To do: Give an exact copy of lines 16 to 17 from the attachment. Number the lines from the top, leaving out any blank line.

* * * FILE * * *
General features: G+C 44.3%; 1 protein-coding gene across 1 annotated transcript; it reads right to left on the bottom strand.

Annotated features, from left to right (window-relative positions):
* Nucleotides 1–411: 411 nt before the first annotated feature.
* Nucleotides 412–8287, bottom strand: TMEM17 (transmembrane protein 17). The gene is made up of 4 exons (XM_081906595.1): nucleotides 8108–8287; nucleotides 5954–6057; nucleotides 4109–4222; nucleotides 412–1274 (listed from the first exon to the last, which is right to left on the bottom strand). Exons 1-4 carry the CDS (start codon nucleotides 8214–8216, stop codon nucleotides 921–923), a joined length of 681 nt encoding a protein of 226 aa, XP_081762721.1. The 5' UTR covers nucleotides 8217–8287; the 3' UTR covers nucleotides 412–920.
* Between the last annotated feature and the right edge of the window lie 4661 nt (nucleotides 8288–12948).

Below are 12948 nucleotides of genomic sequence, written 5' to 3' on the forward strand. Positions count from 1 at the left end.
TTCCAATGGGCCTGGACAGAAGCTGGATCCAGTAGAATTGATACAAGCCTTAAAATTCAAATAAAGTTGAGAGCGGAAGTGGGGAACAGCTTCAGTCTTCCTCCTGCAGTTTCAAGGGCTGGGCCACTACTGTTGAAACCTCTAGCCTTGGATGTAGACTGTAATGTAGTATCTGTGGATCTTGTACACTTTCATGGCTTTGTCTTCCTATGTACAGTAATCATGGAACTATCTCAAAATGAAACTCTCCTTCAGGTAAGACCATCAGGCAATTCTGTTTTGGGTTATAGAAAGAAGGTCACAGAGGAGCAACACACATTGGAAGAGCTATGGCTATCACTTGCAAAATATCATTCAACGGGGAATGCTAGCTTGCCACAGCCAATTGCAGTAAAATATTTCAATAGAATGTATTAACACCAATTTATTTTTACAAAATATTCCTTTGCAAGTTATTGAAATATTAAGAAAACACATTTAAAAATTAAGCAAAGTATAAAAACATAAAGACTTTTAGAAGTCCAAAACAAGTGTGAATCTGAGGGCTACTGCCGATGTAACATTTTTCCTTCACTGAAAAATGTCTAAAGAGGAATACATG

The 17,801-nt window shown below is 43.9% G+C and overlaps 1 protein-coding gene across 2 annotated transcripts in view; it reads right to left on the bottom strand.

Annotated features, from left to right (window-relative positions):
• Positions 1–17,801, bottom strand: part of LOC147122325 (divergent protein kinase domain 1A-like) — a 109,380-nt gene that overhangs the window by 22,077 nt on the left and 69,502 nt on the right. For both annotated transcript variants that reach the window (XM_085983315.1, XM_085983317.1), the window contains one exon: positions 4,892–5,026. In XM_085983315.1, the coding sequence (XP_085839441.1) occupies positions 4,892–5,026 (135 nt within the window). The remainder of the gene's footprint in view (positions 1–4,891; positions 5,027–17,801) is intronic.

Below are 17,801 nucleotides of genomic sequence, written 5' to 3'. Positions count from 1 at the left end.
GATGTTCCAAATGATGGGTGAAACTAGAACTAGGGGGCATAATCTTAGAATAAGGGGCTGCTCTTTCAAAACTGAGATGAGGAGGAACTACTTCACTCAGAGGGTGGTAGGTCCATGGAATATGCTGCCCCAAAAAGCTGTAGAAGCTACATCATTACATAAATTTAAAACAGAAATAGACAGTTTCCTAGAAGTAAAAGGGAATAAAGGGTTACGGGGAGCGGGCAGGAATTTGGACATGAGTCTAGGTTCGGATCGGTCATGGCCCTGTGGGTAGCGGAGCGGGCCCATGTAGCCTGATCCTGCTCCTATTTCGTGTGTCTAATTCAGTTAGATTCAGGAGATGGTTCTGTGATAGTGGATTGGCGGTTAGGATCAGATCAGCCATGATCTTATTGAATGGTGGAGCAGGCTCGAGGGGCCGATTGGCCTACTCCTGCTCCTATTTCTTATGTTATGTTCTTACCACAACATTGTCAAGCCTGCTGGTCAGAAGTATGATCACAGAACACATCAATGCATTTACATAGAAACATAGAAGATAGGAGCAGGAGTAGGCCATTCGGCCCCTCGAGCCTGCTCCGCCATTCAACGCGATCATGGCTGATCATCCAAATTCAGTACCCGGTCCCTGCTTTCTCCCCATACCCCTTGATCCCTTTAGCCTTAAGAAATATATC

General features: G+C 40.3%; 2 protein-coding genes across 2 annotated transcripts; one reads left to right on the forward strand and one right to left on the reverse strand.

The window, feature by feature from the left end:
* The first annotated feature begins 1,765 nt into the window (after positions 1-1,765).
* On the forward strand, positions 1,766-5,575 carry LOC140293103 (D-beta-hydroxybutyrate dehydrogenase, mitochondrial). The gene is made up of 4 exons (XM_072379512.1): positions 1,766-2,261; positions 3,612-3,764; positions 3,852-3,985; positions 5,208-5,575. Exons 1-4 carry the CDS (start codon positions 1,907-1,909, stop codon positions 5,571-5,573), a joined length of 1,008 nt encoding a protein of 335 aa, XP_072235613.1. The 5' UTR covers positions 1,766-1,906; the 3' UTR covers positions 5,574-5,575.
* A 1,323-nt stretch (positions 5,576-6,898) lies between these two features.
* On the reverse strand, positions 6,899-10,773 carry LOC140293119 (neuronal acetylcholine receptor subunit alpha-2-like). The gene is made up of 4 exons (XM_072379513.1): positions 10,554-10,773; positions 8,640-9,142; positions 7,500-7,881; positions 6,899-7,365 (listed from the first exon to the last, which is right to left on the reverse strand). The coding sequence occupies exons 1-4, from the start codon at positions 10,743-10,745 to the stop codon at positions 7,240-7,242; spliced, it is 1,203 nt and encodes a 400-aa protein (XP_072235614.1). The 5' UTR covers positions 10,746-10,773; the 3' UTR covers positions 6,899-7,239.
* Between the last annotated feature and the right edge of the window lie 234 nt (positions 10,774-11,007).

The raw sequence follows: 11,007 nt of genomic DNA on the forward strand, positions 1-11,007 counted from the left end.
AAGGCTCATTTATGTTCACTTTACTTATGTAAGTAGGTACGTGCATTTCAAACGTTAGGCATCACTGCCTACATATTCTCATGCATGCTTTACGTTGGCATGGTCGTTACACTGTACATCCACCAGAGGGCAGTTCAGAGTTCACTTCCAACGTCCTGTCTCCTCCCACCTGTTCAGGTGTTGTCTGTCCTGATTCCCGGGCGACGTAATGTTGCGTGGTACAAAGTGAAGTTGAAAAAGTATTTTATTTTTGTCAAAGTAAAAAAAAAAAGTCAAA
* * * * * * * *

* On the forward strand, positions 1,766-5,575 carry LOC140293103 (D-beta-hydroxybutyrate dehydrogenase, mitochondrial). The gene is made up of 4 exons (XM_072379512.1): positions 1,766-2,261; positions 3,612-3,764; positions 3,852-3,985; positions 5,208-5,575. Exons 1-4 carry the CDS (start codon positions 1,907-1,909, stop codon positions 5,571-5,573), a joined length of 1,008 nt encoding a protein of 335 aa, XP_072235613.1. The 5' UTR covers positions 1,766-1,906; the 3' UTR covers positions 5,574-5,575.
* A 1,323-nt stretch (positions 5,576-6,898) lies between these two features.